Maple Hard Cyder

Indulge me while I wax poetic on the season:

Court of Autumn

Noble trees stand in the Court of Autumn, dressed in shades
of orange and red
Vigilant Pines act as Royal Guard, stand stiff amongst their
peers, ever green
The forest is strewn with a patchwork of color, leaves
fallen, vibrant yet dead

Cold crisp silence fills the air, a hush the order, sound the
wind would dread
Jack Frost paints his craft on window, both crystal lead and
fine silver sheen
Noble trees stand in the Court of Autumn, dressed in shades
of orange and red

Pumpkins congress across open fields, while squashes lounge
in their earthen bed
Days grow colder, nights grow longer and soon the sun will be
lesser seen
The forest strewn with a patchwork of color, leaves fallen,
vibrant yet dead

Lord Autumn dances as Summer departs, no sign yet of Old man
winter ahead
Birds process south as sheep put coats on, squirrels sleep
high bundled serene
Noble trees stand in the Court of Autumn, dressed in shades
of orange and red

I walk this path through Court of Autumn, a coat on my back,
a hat on my head
A stranger in gray traveling through color, oblivious the
visitor site unseen
Noble trees stand in the Court of Autumn, dressed in shades
of orange and red
The forest strewn with a patchwork of color, leaves fallen,
vibrant yet dead

by Kythe Szubielka (C) Sept 17,2003

Poem Style: 14th C Vilanelle w Double Couplettes

_________________________________________________________________________________

Alrighty, well with Fall comes 2 recipes I do every year: Maple Hard Cyder and my Pumpkin Stout.

Today is the Maple Hard Cyder:

I have the luck of knowing someone with 5 apple trees which are heirloom variety apples.  1 Tree is an original Delicious (not those plastic looking apples you see today), 1 tree is a Esopus Spitzenburg (rumored to be Thomas Jefferson’s favorite apple) , The other two however are Macintosh and the last tree is a Harralson.  The Haralson’s are a crossbreeding of  18th Century Malinda variety with Wealthy apple variety as the likely pollen parent.

On top of this, I get to use an 18th century Cider Press to press them:

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So first we cleaned the Cider Press because it had been stored in a barn for the last 2 years.  We had used this 2 years ago when there was a bumper crop of apples.  It took us all day to process 5 wheelbarrows of apples into 17 gallons of cider.  Hard work, and we were prepared to do it again last year but the winter storms guaranteed almost no apples.  This year was a recovery year.  The trees still weren’t as full as 2 years ago but we got 3 wheelbarrows out of them this time around.

apple3 apple1 apple2

Ah the sweet taste of the fruits of our labors

Ah the sweet taste of the fruits of our labors

So of course we had to taste the first squeeze of apple juice from the press.  It was delicious!  This of course means now the bulk of the work is ahead of us before anything more can be enjoyed.  We spent most of the afternoon picking and crushing, picking and crushing until finally 3 wheelbarrows later we were done.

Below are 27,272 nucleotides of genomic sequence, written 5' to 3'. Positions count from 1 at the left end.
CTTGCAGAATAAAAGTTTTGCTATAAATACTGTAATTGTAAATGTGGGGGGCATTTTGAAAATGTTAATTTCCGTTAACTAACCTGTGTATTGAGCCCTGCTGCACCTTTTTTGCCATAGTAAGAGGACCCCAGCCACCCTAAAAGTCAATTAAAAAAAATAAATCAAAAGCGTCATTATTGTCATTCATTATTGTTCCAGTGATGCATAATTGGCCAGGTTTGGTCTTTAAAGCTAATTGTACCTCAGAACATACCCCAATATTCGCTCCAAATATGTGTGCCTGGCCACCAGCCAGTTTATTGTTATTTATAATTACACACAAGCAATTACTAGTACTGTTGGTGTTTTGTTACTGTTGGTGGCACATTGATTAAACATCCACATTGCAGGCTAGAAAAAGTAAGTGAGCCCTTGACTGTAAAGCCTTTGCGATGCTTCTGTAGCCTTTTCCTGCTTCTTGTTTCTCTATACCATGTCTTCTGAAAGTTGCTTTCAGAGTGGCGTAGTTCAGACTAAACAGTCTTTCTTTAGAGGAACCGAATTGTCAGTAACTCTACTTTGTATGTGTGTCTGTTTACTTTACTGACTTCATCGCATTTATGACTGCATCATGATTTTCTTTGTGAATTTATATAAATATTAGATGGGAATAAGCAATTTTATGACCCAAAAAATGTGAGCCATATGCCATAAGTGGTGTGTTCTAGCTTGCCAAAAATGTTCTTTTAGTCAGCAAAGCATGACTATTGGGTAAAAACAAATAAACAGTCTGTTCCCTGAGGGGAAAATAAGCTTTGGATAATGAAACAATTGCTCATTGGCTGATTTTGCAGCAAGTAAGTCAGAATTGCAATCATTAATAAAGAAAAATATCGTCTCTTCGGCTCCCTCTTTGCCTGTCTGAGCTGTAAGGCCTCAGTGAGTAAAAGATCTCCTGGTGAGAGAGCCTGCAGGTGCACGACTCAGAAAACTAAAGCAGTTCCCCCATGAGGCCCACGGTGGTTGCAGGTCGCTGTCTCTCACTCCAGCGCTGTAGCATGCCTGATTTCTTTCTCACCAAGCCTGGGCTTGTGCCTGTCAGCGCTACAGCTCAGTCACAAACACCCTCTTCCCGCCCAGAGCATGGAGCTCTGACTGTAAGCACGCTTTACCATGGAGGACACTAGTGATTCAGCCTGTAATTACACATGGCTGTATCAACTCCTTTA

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WP_000417I highly support the period use of Child LaborWP_000416

 I highly support the period use of Child Labor
That looks like my 5th grade teacher Mrs Caesario

That looks like my 5th grade teacher Mrs Caesario

WP_000420  So after several hours of grinding apples and crushing them we finally strapped the two carboys into their seats and drove them back to the Inn of Bard’s Rest where they’ve been innoculated with some D-47 yeast and are bubbling away in front of my kitchen as we speak.

Is that Bachus I see?

Is that Bachus I see?

Colonial vs English Cyder:    One of the biggest arguments I’ve found is whether cider was actually pressed or boiled in Europe vs in Colonial times where we predominately find evidence of crushing as the main form of getting apple juice.  Obviously an orchard would have to make mention of a cider press before I could prove this theory (1).   Thankfully several references I’ve come across have supported the theory that crushing the apples to make cider was done both in the Colonies and in Europe.

Once all was said and done, we washed the equipment again and placed it in front of the barn where it will dry before it finally gets put away.

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Bibliography:

(1) http://www.archiveofciderpomology.co.uk/Origins_of_cider.htm#Medieval_References_to_Orchards

6 thoughts on “Maple Hard Cyder

    • In many cases you can ask the orchard owners to press specific apples for a combination of flavors. My favorite combination is a Spencer/Mac blend and if I’m lucky I can do a couple pounds of crabapples into the batch with it to round the flavor out.

  1. Questions: Do you back sweeten? Also, what do you bottle or store your cider in? I’m torn between potentially carbonating, but I really don’t want to run the risk of bottle bombs.

    • My normal recipe is 5 gallons cider to half gallon of Double Dark A Amber Maple Syrup. I’m trying something new this time. I’m letting the D47 ferment out in the primary and then I’m going to introduce 1 qt of maple syrup (same kind) in the secondary fermentation and see what kind of effect it has.

    • On your second question, I’ve graduated beyond bottles. I do “still” hard cider where there’s no carbonation and then load it into the 5 gallon kegs and carbonate with 7lbs of CO2 at 50 degrees for a couple days. Or if I’m pressed for time I’ll pressurize the tank at 10lbs and take a bumpy backroad to the event. 20 min in the trunk carbonates beautifully!

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